In Santa Clara, a worker was killed on Monday during the construction of the new 49ers stadium. A bundle of rebar fell on the delivery truck driver as he was unloading it. All work has been shut down until officials complete their investigation. This is the second fatality at the site in the past four months. This past June, an elevator mechanic was working in the shaft when he was struck and killed by a counterweight.
The NY Daily News reports that the Cal-OSHA has not released the identity of the worker and further details of the accident are pending. He was an employee of Gerdau Ameristeel, a subcontractor on the Levi Stadium project.
The $1.2 billion project is scheduled to be completed in July 2014, in time to host Super Bowl 50. The stadium is slated to hold 68,500 people and contain the largest lower bowl in the league. Officials say they are working at an accelerated pace to reduce delays and maximize efficiency.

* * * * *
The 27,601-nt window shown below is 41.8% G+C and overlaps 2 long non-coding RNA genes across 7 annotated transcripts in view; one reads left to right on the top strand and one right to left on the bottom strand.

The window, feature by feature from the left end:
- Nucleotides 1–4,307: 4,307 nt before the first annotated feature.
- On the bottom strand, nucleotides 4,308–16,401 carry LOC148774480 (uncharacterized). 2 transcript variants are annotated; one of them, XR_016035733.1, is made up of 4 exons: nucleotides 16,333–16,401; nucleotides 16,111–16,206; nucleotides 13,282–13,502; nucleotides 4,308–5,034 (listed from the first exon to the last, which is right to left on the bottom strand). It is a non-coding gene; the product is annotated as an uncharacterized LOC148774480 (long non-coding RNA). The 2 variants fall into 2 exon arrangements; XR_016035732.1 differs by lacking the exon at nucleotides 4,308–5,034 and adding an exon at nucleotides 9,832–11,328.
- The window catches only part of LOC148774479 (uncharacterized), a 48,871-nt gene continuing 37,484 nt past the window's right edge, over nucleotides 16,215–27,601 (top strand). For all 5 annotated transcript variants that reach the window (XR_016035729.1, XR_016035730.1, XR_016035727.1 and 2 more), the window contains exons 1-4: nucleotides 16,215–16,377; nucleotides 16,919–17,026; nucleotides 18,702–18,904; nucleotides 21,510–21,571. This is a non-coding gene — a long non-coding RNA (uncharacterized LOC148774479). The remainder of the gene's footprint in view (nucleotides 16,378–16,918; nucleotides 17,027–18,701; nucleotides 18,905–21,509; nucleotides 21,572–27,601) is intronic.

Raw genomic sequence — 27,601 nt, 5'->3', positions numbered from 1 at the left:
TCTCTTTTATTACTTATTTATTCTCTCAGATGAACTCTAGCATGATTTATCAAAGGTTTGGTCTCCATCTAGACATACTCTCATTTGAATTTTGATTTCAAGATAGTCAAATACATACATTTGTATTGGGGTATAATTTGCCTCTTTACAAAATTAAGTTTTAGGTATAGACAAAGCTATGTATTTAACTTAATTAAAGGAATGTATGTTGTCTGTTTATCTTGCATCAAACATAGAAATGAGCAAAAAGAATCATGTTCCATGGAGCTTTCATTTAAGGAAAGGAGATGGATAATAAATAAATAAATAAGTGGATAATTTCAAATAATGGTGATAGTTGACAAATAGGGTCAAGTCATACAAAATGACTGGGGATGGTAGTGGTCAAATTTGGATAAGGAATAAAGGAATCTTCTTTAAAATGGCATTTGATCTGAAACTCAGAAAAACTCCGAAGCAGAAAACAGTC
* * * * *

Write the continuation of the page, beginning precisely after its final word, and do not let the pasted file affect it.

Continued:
I’ve noticed that my recent stories have been about things we take as everyday instances that should go off without a hitch. Maybe I don’t often run across tales about explosions at dynamite factories because they understand the risks and take extra precautions to avoid them. But football games, grocery stores and sports arenas? They’re all seemingly normal and safe things; it’s plausible that they might have overlooked one of the thousands of things that could go wrong because the danger wasn’t as top of mind as it is for some work sites.
Stories like this should serve to teach us that any work zone can pose dangers, and we should take precautions even when we don’t think that something is a big hazard. I think it’s easy to take shortcuts and assume that everything will be OK, only pointing fingers after something goes wrong. It seems like it would save a lot of money, time, and lives if we paid more attention to safety mechanisms put in place before an accident.